According to news reports published earlier this week, IT security experts have identified a vulnerability in Android’s operating system that allows someone to access your device, including all apps, content, and even your camera, using only your mobile number. The worst part? The owner of the compromised device won’t even know that it’s happened.
What is Stagefright?
Stagefright is being described as “a benign piece of software code that governs how some mobile devices receive and process certain media files.” An unknown user could exploit the vulnerability identified in this code to send a “specially crafted media file” to a device for which they know the number. The device owner may see a notification of a new message pop-up on their screen, but otherwise, everything else looks normal.
This is what makes Stagefright so scary. Unlike other phishing or suspicious email circulating around campus that require the user to open a file or click on a link to run the malicious software, Stagefright requires no action on behalf of the targeted device owner.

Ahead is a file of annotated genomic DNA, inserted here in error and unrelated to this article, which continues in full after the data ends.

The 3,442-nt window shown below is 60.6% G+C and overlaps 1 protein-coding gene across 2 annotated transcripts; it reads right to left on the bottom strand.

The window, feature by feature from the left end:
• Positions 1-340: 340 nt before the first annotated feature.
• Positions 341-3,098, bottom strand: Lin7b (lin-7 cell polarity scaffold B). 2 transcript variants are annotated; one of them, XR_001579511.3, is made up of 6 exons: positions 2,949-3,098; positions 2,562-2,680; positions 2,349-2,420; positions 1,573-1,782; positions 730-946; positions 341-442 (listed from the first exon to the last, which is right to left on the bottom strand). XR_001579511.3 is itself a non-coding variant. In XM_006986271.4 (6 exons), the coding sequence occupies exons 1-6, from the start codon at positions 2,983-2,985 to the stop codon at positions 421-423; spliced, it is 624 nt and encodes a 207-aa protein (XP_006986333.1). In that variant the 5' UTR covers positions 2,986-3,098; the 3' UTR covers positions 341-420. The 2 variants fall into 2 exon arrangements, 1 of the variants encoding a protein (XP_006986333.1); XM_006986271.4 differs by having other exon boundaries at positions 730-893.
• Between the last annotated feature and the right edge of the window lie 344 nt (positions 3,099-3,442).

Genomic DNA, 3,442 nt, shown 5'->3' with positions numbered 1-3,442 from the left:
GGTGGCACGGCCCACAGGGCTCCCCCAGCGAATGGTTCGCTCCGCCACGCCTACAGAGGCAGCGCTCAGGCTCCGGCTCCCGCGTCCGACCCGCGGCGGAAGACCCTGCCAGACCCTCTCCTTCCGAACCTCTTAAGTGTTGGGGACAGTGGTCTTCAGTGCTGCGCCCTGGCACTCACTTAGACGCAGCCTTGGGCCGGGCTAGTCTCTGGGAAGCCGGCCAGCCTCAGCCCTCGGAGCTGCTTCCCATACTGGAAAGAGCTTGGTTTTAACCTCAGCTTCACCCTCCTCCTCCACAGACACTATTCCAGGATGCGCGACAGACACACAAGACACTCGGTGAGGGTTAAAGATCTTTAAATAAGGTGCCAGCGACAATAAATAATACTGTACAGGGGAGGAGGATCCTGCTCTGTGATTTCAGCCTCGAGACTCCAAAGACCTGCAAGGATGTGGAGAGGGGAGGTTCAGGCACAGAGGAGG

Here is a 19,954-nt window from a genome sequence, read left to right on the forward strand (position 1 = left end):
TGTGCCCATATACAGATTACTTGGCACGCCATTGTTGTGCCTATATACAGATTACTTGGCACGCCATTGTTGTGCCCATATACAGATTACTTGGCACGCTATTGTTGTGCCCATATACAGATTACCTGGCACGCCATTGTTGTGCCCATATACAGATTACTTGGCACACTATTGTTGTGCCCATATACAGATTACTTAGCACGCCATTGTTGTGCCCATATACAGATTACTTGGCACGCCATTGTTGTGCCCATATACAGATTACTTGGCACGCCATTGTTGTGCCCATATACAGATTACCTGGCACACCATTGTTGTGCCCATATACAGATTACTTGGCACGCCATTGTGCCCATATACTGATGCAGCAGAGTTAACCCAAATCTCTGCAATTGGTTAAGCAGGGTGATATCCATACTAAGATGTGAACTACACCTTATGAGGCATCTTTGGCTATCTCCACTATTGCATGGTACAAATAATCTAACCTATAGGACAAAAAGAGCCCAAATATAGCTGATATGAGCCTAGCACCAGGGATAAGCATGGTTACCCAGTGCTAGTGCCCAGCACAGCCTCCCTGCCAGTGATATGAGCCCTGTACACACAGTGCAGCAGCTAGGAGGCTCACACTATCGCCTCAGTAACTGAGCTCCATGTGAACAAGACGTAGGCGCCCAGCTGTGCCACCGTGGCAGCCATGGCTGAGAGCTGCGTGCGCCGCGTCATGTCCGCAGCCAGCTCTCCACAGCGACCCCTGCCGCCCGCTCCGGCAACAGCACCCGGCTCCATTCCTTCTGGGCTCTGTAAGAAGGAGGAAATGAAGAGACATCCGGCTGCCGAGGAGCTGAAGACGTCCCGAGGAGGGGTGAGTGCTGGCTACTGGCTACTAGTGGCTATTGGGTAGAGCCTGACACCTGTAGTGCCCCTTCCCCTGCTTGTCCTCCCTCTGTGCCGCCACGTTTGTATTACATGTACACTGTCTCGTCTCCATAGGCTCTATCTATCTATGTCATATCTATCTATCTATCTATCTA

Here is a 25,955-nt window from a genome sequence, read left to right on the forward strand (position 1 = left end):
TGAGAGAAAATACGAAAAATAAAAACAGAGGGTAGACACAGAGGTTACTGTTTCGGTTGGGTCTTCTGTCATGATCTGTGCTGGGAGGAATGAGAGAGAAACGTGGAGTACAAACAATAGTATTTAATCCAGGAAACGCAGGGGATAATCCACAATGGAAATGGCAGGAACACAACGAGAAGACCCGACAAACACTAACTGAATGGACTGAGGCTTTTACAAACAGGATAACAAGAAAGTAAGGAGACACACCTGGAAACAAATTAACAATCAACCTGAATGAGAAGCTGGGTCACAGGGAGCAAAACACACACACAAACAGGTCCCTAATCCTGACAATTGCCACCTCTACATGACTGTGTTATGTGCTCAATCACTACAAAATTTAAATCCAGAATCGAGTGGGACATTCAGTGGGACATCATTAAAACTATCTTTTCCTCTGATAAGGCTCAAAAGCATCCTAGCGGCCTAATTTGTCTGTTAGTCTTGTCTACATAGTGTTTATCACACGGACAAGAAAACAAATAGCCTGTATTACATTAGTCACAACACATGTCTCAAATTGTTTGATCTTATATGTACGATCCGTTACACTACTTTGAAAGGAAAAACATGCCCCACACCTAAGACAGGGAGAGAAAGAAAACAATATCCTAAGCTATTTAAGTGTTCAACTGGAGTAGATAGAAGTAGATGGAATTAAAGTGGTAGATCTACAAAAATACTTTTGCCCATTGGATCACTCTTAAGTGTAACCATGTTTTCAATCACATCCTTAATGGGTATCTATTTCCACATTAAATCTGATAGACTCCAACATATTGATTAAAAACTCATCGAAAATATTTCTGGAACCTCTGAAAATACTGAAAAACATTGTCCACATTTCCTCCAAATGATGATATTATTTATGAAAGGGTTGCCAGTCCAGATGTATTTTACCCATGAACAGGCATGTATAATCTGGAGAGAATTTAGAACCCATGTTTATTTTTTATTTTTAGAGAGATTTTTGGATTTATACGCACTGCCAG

I’m an Android user – what should I do?
Android devices after and including version 2.2 are vulnerable. And while Google has pushed a patch to its partners for Nexus devices, manufacturers of other Android-powered devices have yet to follow suit. In the meantime, Android users can follow the below steps to protect themselves.
- Turn off auto-downloading of MMS/SMS messages
- Block messaging from unknown contacts
- Contact your device manufacturer and/or Internet Service Provider (ISP) for patch availability inquiries, etc.
Additional communications will be shared when more information is available.